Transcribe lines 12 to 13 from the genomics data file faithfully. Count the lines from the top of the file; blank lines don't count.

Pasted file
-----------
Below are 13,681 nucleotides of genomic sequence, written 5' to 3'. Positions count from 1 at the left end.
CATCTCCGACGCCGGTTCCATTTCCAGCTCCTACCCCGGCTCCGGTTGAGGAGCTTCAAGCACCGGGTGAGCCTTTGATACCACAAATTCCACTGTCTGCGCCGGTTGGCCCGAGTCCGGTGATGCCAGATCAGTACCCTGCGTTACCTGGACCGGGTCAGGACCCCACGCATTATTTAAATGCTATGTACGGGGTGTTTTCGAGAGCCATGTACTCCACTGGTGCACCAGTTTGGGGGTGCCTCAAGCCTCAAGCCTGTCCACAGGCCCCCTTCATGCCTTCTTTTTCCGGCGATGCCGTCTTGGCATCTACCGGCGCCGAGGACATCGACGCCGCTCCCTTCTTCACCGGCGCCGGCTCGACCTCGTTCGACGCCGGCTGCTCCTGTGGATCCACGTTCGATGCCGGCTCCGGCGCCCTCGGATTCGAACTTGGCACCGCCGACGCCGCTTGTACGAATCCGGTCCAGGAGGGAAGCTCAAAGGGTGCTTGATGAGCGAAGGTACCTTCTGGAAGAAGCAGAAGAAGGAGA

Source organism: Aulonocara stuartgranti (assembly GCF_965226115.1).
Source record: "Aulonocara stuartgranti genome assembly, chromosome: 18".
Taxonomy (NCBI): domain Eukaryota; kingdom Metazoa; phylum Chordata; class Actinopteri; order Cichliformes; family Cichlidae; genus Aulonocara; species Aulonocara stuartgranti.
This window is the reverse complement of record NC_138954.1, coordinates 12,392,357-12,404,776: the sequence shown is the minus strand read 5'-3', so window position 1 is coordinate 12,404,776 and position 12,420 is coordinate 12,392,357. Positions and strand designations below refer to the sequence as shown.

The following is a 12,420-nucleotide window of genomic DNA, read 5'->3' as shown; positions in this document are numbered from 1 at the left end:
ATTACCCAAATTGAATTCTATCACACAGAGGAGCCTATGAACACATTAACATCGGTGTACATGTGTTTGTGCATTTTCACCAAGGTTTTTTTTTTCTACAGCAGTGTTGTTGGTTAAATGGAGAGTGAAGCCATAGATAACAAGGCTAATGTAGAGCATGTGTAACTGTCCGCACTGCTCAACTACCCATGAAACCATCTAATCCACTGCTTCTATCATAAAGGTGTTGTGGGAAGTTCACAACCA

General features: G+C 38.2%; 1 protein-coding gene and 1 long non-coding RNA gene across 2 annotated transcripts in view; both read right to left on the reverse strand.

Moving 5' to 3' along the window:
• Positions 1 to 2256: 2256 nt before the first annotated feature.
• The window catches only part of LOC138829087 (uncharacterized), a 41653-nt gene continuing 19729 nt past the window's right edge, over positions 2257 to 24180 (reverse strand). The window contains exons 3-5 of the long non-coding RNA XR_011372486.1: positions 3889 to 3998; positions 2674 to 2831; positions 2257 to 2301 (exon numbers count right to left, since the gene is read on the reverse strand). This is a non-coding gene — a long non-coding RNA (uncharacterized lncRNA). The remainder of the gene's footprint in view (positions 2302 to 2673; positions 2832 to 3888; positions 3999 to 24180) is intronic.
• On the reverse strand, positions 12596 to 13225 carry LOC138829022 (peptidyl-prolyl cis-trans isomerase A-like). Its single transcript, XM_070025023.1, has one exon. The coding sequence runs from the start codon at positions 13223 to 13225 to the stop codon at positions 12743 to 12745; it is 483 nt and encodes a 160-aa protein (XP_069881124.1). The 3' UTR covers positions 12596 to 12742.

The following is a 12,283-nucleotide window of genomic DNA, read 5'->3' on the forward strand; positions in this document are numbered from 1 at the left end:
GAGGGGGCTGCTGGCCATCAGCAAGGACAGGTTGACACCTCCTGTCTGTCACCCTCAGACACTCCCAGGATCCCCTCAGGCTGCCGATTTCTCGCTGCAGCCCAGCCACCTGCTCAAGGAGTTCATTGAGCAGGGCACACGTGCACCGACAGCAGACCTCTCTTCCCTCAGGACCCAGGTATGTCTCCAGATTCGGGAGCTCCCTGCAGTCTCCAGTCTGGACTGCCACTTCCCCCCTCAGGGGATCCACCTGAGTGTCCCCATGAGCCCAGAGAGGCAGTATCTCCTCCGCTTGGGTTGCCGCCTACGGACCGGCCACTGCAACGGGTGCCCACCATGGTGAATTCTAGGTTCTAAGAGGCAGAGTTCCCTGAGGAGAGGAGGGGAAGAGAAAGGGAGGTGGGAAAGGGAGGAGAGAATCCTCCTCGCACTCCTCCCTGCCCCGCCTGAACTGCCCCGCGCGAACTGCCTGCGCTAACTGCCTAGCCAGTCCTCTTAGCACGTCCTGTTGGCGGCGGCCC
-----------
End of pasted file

• The window catches only part of LOC138829087 (uncharacterized), a 41653-nt gene continuing 19729 nt past the window's right edge, over positions 2257 to 24180 (reverse strand). The window contains exons 3-5 of the long non-coding RNA XR_011372486.1: positions 3889 to 3998; positions 2674 to 2831; positions 2257 to 2301 (exon numbers count right to left, since the gene is read on the reverse strand). This is a non-coding gene — a long non-coding RNA (uncharacterized lncRNA). The remainder of the gene's footprint in view (positions 2302 to 2673; positions 2832 to 3888; positions 3999 to 24180) is intronic.
• On the reverse strand, positions 12596 to 13225 carry LOC138829022 (peptidyl-prolyl cis-trans isomerase A-like). Its single transcript, XM_070025023.1, has one exon. The coding sequence runs from the start codon at positions 13223 to 13225 to the stop codon at positions 12743 to 12745; it is 483 nt and encodes a 160-aa protein (XP_069881124.1). The 3' UTR covers positions 12596 to 12742.